- Ensure effective organizational planning;
- Ensure adequate resources;
- Oversee/monitor effective use of resources;
- Determine and monitor the organization’s program and services;
- Enhance the organization’s program and services through advocacy;
- Serve as a court of appeal where appropriate, and
- Assess its leadership role, effectiveness and performance.
In general, the Board focuses on policy and the big picture. The Executive Director and staff deal with actual operations.
- Is the current board effective? Does it focus on priorities?
- Are there any issues that the board spends time with that fall outside the realm of policy and within the realm of day-to-day operation?
- Does the board monitor/assess its own performance and effectiveness? How does it do this?
- What are the critical issues facing the board in terms of process (for example, board meetings are not well attended, the group is not cohesive, there is disagreement among the members)?
- How effective are board committees?
Boards and Planning: Looking Ahead
Planning for an efficient, safe, reliable and well-managed organization means that you must “think globally”— that is, you must focus continually on the mission and goals of your organization and what you want to accomplish, as you plan for the future.
- What is the mission of our organization? Where are we today?
APTA’s Mission Statement: “To strengthen and improve public transportation, APTA serves and leads its diverse membership through advocacy, innovation, and information sharing.”
- What is the vision of our organization? Where do we want to go
APTA’s Vision Statement: “Be the leading force in advancing public transportation.”
- What are the organization’s values?
- What kinds of service improvements do we want to make?
- How are we viewed in the community?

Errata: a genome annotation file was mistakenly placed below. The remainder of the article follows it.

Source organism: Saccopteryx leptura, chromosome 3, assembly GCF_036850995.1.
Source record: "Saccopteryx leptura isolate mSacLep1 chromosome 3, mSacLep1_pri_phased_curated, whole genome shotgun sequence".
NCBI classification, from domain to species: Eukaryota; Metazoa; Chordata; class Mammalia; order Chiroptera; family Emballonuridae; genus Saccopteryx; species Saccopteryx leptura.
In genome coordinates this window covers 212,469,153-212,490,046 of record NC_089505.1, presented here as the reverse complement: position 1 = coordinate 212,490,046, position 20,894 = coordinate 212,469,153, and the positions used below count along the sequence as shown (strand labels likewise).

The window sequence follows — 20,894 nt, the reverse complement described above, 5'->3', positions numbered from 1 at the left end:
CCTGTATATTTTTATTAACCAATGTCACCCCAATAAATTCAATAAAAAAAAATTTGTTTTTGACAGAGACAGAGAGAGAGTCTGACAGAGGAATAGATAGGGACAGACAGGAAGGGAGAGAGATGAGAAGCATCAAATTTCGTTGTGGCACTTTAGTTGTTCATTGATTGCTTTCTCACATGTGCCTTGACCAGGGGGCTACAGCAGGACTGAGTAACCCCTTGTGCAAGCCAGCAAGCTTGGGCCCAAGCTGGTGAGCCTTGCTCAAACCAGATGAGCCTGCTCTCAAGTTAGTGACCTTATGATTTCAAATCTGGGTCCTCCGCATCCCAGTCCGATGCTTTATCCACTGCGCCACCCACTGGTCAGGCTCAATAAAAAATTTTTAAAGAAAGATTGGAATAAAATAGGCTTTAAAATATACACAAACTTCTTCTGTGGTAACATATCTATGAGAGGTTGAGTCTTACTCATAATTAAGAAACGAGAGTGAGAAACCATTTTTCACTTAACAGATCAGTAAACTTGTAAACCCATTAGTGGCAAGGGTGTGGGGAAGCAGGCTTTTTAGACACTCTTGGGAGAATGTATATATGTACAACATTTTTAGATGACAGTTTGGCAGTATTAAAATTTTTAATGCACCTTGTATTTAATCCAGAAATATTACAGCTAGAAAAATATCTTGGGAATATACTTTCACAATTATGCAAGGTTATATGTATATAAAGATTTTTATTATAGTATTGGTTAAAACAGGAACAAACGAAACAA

- What is our long-term fiscal situation?
- What are our constraints?
- What do we need to do to meet our goals and vision or the future?
(Pennsylvania Transportation Resource and Information Network, Roles and Responsibilities of Transit Board Members, March 2005, www.penntrain.net.)
Moments of Truth
Considering your role as board members, I know you will make an effort to use your transit system, whether every day or on a regular basis. There’s nothing like managing by wandering around to experience life from the transit customers’ point-of-view. It also creates opportunities to have experiences with customer service.
I recently traveled to a city and decided to take the light rail line from the airport to my hotel. It was a great system and everything was fine until I stepped off the train downtown and there was absolutely no information at the light rail stop to help me navigate the surrounding area; no maps or directional arrows with major destinations. Only a transit board member experiencing this firsthand could fully empathize with the need for this sort of passenger information. Improved maps and related “way-finding” information might even become a focus area for FTA as a result of this experience. I am certain that other passengers have had this same experience. We also know from general customer service research, that for every one person who writes or calls to complain about service, there are an additional 27 people who are equally unsatisfied. In addition, that person who is unsatisfied is likely to tell ten other people about it. I just told 200 people.
On another recent trip, I traveled on both the bus and rail system of a major transit operator. While riding the system, I observed some instances of fare evasion. I’m from Brooklyn, so I know a few things about fare evasion. Fare evasion is a form of customer service we can do without, and in our efforts to pay attention to the bottom line and treating our customers equitably, we need to ensure that everyone pays their way when they board the bus or train. Clearly, the public transportation industry has taken steps over time to reduce the revenue losses from fare evasion, but this was a reminder to me that more can be done.